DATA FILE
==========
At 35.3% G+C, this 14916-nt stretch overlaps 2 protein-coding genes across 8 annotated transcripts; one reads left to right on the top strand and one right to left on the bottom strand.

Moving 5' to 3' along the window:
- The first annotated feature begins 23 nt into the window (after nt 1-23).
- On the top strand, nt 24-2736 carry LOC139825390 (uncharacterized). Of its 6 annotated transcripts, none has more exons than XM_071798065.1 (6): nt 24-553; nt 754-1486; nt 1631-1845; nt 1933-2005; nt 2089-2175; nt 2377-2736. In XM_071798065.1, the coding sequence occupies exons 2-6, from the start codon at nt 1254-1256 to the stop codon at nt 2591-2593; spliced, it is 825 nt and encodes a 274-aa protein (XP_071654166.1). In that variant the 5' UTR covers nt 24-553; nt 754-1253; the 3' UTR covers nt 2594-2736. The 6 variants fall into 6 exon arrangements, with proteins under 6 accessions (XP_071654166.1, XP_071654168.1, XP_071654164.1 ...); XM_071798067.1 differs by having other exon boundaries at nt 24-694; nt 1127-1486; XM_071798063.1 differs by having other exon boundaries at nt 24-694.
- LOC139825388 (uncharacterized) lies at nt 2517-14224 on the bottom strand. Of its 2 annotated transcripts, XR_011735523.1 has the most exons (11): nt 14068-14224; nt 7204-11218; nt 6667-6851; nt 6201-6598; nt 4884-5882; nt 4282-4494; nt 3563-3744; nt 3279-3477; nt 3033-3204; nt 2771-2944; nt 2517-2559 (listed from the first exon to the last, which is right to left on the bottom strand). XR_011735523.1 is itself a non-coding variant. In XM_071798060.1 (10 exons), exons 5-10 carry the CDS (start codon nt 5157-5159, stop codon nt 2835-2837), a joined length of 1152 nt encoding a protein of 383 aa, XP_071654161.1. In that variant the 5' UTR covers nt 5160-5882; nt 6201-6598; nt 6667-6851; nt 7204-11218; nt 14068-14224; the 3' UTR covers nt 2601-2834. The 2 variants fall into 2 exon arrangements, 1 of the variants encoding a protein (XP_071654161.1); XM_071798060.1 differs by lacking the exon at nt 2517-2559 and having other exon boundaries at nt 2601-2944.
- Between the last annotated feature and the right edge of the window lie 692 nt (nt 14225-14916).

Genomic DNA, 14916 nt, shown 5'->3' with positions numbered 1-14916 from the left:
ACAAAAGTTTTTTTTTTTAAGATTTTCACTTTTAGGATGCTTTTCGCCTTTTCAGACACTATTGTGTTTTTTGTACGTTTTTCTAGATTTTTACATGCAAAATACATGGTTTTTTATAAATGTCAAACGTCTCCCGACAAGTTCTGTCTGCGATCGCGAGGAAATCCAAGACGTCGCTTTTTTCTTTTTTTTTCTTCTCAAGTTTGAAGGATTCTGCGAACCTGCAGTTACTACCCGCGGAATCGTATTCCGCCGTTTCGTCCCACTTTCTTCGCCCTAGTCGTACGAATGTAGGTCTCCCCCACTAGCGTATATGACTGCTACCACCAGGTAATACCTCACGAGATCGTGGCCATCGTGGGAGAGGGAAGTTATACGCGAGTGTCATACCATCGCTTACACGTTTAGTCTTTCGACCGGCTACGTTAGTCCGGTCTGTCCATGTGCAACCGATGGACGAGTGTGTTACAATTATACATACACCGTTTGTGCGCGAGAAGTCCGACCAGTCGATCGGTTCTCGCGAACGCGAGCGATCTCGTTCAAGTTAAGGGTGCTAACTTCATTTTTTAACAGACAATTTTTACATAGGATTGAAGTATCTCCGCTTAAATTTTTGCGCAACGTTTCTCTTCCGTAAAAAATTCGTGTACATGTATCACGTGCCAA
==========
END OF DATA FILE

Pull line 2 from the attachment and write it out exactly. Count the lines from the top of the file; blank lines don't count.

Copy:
Moving 5' to 3' along the window: